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Evolving your Photography Workflow #1


Evolving you Photography Workflow #2
The switch from iPhoto to Aperture. Getting your Library converted.


You're a happy iPhoto user and using it for the past years to take care of your vacation photos and the pictures you shot at family events. So far so good. As your Library gets bigger and bigger, you start loosing the overview, can’t find a certain photo quickly and iPhoto becomes really slow and a pain to use. That or something similar I’m seeing day in day out at my daily job behind the counter of Comspot Schanze, an Apple Retailer in Hamburg.
There is often a way to repair the old iPhoto library, split it into small ones and make those small ones run faster again. This however, as a matter of fact, is cumbersome, frustrating and will not stop iPhoto from crashing and slowing down again. Additionally the switching between libraries isn’t fluid and you would have to start building your albums again. Or you switch to Aperture and get used to another workflow which eliminates those problems and brings many new organizing features into the game.

Even though it has never been easier to switch from iPhoto to Aperture than at present running Mavericks and the latest versions of iPhoto and Aperture, there are still some caveats to handle. That is where I want to give you a hand with this short guide.

If you’re on the newest Version of Aperture and iPhoto you can simply open your existing iPhoto Library with Aperture. If you’re on an older Version and not running Mavericks, you have to start up Aperture and let it build a new Library. Then you use the Import Dialog in the File menu and select import iPhoto Library.

In both cases Aperture will import your iPhoto library and build projects from your events and separate albums from your iPhoto albums. This sounds very logical and natural at first but there is a caveat. Aperture has a different structure compared to iPhoto.
First up, in iPhoto you have your events which are created more or less automatically on import. They are labeled based on the date you took your photo. You can also give an own name to the event. Than there are the iPhoto albums, which you create manually on your own and drag photo collections from your events to your albums. Those albums are shown directly on the left side of the program window, whereas your events are grouped into the events Folder at the very top of the right sided iPhoto menu. The Books you created are at the very bottom of your side menu.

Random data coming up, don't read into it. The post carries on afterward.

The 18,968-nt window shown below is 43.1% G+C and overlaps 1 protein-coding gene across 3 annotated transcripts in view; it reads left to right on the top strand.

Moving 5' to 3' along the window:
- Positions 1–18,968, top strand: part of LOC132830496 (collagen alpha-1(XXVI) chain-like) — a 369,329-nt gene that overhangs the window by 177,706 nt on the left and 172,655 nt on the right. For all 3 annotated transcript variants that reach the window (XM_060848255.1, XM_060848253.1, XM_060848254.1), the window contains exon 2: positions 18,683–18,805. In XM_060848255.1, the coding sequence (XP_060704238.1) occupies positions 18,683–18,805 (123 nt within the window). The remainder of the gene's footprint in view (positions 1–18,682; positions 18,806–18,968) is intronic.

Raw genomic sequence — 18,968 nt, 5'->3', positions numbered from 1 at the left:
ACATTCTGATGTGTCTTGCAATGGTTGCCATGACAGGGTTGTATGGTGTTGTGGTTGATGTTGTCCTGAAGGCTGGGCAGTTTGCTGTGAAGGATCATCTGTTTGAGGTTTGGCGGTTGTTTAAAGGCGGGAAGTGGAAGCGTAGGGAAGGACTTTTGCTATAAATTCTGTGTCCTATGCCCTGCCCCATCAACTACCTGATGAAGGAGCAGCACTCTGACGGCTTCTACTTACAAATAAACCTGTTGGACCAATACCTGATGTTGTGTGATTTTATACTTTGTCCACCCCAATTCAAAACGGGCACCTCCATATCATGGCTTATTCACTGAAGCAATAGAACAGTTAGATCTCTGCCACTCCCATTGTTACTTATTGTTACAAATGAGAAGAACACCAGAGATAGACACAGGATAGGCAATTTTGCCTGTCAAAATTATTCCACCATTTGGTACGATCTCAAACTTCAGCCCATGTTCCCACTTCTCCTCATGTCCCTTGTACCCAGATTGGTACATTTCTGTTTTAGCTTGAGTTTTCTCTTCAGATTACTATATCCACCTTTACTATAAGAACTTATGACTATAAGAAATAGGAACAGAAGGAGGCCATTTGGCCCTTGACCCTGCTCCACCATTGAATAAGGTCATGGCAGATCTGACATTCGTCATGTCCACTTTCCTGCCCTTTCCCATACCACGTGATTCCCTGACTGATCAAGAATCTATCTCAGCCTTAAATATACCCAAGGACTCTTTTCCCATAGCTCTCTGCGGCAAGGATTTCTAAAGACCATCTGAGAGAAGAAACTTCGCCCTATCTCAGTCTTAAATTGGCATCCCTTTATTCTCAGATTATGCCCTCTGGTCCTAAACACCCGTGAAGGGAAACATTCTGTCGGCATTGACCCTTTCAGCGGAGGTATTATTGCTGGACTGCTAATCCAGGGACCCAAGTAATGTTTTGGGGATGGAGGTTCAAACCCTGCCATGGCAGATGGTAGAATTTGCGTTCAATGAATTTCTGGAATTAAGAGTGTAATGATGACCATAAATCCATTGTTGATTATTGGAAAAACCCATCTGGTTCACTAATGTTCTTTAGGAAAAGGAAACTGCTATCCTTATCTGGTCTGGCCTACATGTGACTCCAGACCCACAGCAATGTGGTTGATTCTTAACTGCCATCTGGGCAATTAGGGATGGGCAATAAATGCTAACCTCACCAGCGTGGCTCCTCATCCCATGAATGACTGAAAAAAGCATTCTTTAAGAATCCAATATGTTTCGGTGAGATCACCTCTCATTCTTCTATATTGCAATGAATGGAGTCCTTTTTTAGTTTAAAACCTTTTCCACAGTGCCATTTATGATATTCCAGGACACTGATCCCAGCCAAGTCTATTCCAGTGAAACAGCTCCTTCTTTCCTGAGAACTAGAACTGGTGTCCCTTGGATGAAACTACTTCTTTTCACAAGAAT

In Aperture there are no events anymore but projects into which your events are converted. Those projects are different to the events in iPhoto in that they are not only grouped under the projects folder on top of the right side menu in Aperture. They are displayed also in the same side menu one by one on the way down. Now where is the difference apart from the location you ask! Well, Aperture has three different kinds of possibilities to organise your photos: Projects, Albums and Folders. There is a hierarchy in these which states that Albums can only be created within projects but Folders can contain Albums or Projects. What that means is that I can create multiple Albums inside my Projects and group them into Folders. I can also create multiple Projects in my library and group those into folders. Those projects can contain Albums within or without Folders as well but I can’t put Projects and Albums into Folders at the same level.

As you used to know in iPhoto, when a photo is put into an album, it can be deleted from the album without deleting it from the event. The same story is true for Aperture. You can delete photos from albums inside a project, without deleting the photo from the project. If you delete a photo from a project it is like deleting photos from events. They are gone from the event/project and any albums they where in. The reason why I tell you this, is because it happens more often than not that someone erases a photo from a project because the projects are show in the same manner, as iPhoto displays albums, so watch out what you are about to delete.

So we imported our iPhoto library into Aperture and know how Aperture handles projects, albums and folders. What know? Well the next thing is about sorting your photos, rating them and distributing tags. This will be covered in the next episode of Evolving you Photography Workflow.